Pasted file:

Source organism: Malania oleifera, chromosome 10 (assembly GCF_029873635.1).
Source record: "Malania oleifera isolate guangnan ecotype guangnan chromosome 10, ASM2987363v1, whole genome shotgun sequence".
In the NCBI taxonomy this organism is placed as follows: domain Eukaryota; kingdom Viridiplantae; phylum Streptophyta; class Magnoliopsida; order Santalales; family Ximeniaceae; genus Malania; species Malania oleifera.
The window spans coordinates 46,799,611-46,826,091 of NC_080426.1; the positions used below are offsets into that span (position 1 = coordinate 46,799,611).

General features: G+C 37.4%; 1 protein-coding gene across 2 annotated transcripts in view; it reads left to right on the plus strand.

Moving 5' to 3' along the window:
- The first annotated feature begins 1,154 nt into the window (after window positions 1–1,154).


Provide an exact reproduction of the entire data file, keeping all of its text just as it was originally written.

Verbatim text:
Source organism: Malania oleifera, chromosome 10 (assembly GCF_029873635.1).
Source record: "Malania oleifera isolate guangnan ecotype guangnan chromosome 10, ASM2987363v1, whole genome shotgun sequence".
In the NCBI taxonomy this organism is placed as follows: domain Eukaryota; kingdom Viridiplantae; phylum Streptophyta; class Magnoliopsida; order Santalales; family Ximeniaceae; genus Malania; species Malania oleifera.
The window spans coordinates 46,799,611-46,826,091 of NC_080426.1; the positions used below are offsets into that span (position 1 = coordinate 46,799,611).

General features: G+C 37.4%; 1 protein-coding gene across 2 annotated transcripts in view; it reads left to right on the plus strand.

Moving 5' to 3' along the window:
- The first annotated feature begins 1,154 nt into the window (after window positions 1–1,154).